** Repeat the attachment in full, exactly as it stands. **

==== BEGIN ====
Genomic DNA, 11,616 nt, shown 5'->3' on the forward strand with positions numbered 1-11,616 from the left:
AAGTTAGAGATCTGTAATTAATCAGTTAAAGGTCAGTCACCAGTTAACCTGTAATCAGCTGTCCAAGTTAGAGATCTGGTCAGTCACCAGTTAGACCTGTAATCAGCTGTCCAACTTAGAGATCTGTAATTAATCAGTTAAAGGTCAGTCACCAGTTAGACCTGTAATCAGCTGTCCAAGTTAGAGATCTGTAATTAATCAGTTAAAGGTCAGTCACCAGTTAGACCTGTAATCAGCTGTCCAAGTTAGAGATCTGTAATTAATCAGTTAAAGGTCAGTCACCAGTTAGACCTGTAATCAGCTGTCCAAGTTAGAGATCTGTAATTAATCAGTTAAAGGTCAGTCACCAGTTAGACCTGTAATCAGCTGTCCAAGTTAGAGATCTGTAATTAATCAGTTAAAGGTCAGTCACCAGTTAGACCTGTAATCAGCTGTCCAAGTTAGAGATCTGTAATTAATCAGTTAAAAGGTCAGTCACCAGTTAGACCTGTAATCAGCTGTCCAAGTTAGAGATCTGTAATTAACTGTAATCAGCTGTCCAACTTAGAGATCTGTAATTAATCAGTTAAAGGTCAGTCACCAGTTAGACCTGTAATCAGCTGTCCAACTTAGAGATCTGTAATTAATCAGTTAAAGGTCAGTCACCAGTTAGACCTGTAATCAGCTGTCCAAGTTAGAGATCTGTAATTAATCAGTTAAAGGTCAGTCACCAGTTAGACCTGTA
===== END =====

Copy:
Genomic DNA, 11,616 nt, shown 5'->3' on the forward strand with positions numbered 1-11,616 from the left:
AAGTTAGAGATCTGTAATTAATCAGTTAAAGGTCAGTCACCAGTTAACCTGTAATCAGCTGTCCAAGTTAGAGATCTGGTCAGTCACCAGTTAGACCTGTAATCAGCTGTCCAACTTAGAGATCTGTAATTAATCAGTTAAAGGTCAGTCACCAGTTAGACCTGTAATCAGCTGTCCAAGTTAGAGATCTGTAATTAATCAGTTAAAGGTCAGTCACCAGTTAGACCTGTAATCAGCTGTCCAAGTTAGAGATCTGTAATTAATCAGTTAAAGGTCAGTCACCAGTTAGACCTGTAATCAGCTGTCCAAGTTAGAGATCTGTAATTAATCAGTTAAAGGTCAGTCACCAGTTAGACCTGTAATCAGCTGTCCAAGTTAGAGATCTGTAATTAATCAGTTAAAGGTCAGTCACCAGTTAGACCTGTAATCAGCTGTCCAAGTTAGAGATCTGTAATTAATCAGTTAAAAGGTCAGTCACCAGTTAGACCTGTAATCAGCTGTCCAAGTTAGAGATCTGTAATTAACTGTAATCAGCTGTCCAACTTAGAGATCTGTAATTAATCAGTTAAAGGTCAGTCACCAGTTAGACCTGTAATCAGCTGTCCAACTTAGAGATCTGTAATTAATCAGTTAAAGGTCAGTCACCAGTTAGACCTGTAATCAGCTGTCCAAGTTAGAGATCTGTAATTAATCAGTTAAAGGTCAGTCACCAGTTAGACCTGTA